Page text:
hen Kelli McGonagill Finglass ('89) isn't leading dance rehearsals and business meetings, coordinating appearance calendars and travel, or reviewing rough cuts of a CMT reality TV show, she's sharing wisdom with the 30-plus women who make up the Dallas Cowboys Cheerleaders.
Each facet of the group, often lauded as "America's sweethearts," passes across Finglass' desk. She took the job of director and business manager — which includes helping to choose each year's members — in 1991 after five years of cheering on the squad. She knows the rigor of the process.
Each May, more than 600 women audition for a coveted spot on the team and Finglass says that having to tell 95 percent of them that this won't be the year their dream comes true is very difficult.
"My role is kind of like being room mom. But it's not always cheer, cheer, cheer," she says. "I'm also the one disappointing people and that is very heavy for me. I know how fragile young people can be."
A self-proclaimed perfectionist, Finglass has always worked hard. After her first year as a Cowboys cheerleader in 1984, she enrolled in UNT's College of Business to study marketing. Each day for four years, she drove to Denton from Valley Ranch for 8 a.m. classes, worked an afternoon job in Lewisville and then headed to the dance studio for a full evening of rehearsals.
"Because I've traveled worldwide on 18 USO tours, this little girl from Lindale saw a much bigger world than East Texas," Finglass says. "A tour to South Korea and chance to learn about manufacturing got me interested in international marketing."
She credits former marketing professor Krishna Erramilli and Gopala Ganesh, current University Distinguished Teaching Professor of marketing, for stimulating her brain and her interest in the field.
"They taught me how a product goes from an idea to the store shelf, and how you reach the consumer," she says.
After graduating in December 1989, Finglass was set to work in the international sales department at UPS, but the opportunity to be the assistant director of the cheerleaders arose.
"DCC is my heart and in my blood. Out of passion, I took the job," says Finglass, whose challenge once she was promoted to director was to make the squad profitable, rather than a public relations expense.
Using her marketing knowhow, she found ways to monetize skills the cheerleaders already possessed. She introduced for-profit dance and cheerleading camps and competitions, established a paid corporate appearance program and launched a swimsuit calendar followed by a TV special about its making.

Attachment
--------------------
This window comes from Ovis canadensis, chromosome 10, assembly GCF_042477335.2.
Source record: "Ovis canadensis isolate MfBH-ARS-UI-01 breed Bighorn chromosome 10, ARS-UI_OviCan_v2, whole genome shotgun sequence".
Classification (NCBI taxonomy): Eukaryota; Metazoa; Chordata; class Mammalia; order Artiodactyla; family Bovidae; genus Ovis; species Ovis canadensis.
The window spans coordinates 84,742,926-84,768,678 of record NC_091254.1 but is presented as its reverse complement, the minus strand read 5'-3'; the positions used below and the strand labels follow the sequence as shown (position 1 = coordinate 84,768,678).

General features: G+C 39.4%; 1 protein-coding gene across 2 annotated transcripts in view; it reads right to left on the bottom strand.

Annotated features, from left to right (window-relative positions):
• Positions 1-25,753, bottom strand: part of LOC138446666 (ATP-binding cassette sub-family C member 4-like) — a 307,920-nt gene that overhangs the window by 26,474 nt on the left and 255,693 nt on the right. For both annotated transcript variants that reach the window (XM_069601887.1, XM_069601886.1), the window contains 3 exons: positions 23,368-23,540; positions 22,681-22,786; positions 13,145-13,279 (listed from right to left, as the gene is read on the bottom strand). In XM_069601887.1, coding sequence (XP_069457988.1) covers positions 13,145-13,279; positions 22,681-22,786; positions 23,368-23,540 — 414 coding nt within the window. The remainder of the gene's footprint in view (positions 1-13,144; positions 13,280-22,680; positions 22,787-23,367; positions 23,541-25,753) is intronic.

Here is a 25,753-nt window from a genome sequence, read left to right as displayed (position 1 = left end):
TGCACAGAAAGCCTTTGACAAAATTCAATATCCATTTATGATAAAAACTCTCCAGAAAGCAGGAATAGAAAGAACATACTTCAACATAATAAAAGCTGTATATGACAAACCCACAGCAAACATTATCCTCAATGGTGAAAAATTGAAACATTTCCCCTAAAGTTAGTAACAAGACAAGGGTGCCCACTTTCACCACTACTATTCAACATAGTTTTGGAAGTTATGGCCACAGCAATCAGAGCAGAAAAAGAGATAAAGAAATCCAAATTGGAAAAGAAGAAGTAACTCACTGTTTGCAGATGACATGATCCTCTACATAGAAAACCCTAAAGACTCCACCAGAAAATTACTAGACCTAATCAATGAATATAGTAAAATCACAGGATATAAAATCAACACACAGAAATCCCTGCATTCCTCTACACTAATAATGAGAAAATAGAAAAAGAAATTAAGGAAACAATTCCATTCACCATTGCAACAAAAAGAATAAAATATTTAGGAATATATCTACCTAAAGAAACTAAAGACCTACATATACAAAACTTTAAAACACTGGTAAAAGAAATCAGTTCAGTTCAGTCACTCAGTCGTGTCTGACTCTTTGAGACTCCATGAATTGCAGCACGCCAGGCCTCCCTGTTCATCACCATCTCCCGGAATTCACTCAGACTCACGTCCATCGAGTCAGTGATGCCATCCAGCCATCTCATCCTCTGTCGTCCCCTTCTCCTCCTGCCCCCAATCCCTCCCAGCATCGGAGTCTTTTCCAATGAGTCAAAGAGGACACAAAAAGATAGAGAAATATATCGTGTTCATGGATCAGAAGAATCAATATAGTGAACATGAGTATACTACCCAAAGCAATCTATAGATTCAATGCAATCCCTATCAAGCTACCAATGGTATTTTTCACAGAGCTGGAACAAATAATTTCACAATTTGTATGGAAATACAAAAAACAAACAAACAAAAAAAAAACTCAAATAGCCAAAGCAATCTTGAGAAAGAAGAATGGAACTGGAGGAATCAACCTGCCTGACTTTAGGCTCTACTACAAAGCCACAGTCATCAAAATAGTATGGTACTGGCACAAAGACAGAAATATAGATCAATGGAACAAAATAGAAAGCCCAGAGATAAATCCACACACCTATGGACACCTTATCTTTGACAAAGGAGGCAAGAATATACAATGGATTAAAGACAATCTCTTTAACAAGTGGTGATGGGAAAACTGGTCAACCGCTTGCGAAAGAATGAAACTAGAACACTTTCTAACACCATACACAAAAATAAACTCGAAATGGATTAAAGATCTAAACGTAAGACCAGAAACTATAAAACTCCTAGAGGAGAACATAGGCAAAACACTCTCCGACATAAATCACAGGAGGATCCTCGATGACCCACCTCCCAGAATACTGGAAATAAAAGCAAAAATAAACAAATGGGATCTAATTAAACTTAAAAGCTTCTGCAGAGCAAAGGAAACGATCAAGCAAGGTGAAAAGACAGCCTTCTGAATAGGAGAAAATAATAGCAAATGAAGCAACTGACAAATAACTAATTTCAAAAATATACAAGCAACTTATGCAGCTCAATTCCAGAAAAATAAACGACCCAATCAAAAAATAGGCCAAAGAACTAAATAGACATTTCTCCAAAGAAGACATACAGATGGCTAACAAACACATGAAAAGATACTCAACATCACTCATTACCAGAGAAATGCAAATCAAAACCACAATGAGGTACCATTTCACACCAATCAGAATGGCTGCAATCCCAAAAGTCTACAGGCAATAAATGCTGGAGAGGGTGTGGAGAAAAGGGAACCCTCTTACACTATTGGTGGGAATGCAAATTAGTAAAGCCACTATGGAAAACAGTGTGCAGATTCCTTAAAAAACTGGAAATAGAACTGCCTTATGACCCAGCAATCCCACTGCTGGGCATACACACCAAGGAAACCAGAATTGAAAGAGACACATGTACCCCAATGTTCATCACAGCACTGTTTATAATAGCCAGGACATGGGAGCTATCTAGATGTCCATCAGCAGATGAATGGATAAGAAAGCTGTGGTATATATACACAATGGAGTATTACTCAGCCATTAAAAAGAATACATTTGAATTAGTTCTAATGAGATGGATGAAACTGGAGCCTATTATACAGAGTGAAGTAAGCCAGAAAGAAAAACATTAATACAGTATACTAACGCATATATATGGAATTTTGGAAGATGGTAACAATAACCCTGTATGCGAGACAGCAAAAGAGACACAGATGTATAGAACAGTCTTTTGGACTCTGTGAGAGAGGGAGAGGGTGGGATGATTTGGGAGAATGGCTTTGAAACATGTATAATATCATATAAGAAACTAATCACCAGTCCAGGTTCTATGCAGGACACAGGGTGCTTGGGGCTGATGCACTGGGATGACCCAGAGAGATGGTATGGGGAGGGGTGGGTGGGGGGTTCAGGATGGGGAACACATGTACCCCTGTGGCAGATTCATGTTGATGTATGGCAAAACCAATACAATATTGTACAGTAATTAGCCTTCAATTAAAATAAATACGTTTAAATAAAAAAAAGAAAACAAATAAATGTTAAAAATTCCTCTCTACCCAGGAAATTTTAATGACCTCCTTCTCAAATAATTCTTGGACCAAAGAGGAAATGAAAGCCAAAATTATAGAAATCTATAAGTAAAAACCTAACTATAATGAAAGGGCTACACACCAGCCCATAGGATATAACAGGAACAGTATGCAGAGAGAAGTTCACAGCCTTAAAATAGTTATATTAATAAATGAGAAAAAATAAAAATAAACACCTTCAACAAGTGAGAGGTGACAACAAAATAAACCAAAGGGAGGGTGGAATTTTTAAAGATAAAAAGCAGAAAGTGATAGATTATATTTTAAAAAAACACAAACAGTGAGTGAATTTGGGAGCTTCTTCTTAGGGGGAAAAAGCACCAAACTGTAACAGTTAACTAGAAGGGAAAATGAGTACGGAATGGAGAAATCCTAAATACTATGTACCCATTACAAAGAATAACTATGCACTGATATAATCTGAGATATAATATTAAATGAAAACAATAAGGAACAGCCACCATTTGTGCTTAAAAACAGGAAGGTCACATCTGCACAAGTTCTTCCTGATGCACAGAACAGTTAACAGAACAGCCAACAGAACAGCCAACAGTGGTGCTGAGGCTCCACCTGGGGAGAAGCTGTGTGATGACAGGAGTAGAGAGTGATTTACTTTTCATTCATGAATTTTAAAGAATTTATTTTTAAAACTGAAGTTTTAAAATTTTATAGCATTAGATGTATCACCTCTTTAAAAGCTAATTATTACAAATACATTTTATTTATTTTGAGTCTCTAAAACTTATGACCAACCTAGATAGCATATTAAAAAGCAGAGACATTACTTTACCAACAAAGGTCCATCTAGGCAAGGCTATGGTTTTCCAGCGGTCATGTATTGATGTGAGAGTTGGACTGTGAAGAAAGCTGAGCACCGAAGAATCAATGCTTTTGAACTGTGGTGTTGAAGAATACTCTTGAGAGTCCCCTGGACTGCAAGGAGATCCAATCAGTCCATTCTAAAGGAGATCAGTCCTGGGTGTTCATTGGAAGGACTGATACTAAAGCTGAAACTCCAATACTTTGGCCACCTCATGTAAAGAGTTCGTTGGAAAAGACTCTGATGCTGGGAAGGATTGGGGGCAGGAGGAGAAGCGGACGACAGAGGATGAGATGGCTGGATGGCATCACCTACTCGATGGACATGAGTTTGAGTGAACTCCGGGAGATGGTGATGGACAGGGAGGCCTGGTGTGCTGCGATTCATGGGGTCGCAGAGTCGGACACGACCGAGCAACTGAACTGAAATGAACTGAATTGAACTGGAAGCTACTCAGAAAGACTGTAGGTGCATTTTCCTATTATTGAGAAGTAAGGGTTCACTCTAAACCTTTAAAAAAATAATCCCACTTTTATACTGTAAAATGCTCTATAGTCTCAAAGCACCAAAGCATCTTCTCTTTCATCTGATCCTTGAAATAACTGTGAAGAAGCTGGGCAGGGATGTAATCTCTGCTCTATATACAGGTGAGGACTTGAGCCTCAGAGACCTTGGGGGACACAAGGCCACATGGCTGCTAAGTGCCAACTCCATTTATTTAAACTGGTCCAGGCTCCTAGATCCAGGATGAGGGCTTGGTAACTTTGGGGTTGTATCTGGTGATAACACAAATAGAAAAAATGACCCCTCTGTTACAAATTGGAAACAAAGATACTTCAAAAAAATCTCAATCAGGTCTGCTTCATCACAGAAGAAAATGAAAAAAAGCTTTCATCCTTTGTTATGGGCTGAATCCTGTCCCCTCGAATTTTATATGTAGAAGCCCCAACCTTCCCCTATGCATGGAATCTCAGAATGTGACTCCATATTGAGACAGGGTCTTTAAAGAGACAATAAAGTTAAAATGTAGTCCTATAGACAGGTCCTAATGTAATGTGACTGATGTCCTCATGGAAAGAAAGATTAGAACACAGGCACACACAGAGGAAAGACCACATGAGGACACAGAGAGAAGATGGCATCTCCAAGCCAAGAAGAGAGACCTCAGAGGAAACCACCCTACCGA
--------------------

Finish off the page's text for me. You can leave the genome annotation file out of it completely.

One of the brand's biggest breaks came in 2005 when reality TV producers asked about chronicling the audition process.
"At that time, it seemed like every reality show was catfights and hot tub scenes, but I felt like the audition angle was something that might work," Finglass says of Dallas Cowboys Cheerleaders: Making the Team. The 12th season premieres Aug. 3.
"I want people to see how impressive the cheerleaders are in every dimension — how smart and talented they are, the strength of the team and the friendships. We have pre-med students, writers, lawyers," she says. "These are women with careers, not just gameday entertainers."
Kelli McGonagill Finglass ('89)
Becoming a Cowboys cheerleader:
I graduated from Lindale High School in 1983 and had an academic scholarship to Texas Christian University. I studied dance, rushed a sorority and spent my freshman year going to every dance audition I could because all experience was good experience. I heard a radio commercial about the Dallas Cowboys Cheerleaders auditions in spring 1984 and decided to try out for the experience. I ended up making the squad but felt it would be too difficult to travel between Fort Worth and Dallas each week so I got a roommate and an apartment in Dallas. I worked as a secretary in downtown Dallas during my first season on the squad before deciding I wanted my degree and applied to UNT.
Recent experience helping my daughter navigate the college admissions, scholarship and sorority recruitment process has caused me to look at DCC applications in a different light. When I read that someone has a scholarship or is on the dean's list, it means more to me. When I see a girl who was selected into a sorority or leadership position, I know she has team-like energy and has been through a rigorous selection process.
I get to watch relationships grow among squad members. We're very close and I always tell the girls in auditions that strangers become bridesmaids. This organization brings women from different backgrounds together and they ultimately become family members.
On "Make it Happen Monday," I focus on completing something I've procrastinated about. Staff meetings and finding ways to help my colleagues take precedence on "Teamwork Tuesday." Bit by bit, I tackle long-term and visionary projects on "World Class Wednesday" and use time on "Thoughtful Thursday" to send cards, flowers and thank yous. I then try to complete pending tasks on "Follow-Up Friday" so I can enjoy "Slow Down Saturday" and "Spiritual Sunday" with my family on weekends that the Cowboys aren't playing at AT&T Stadium.
My fear when we started filming Making the Team was that people would think we were too critical. I've been very pleased by the number of moms who tell me they watch the show with their daughters and use it to reinforce how a young woman should conduct herself. The positive feedback from other women means more to me than any paycheck could.
UNT System Chancellor Lee Jackson was one of our original co-ed Dallas Cowboys Cheerleaders. Our squad started in 1961 with a county-wide tryout for high school cheerleaders.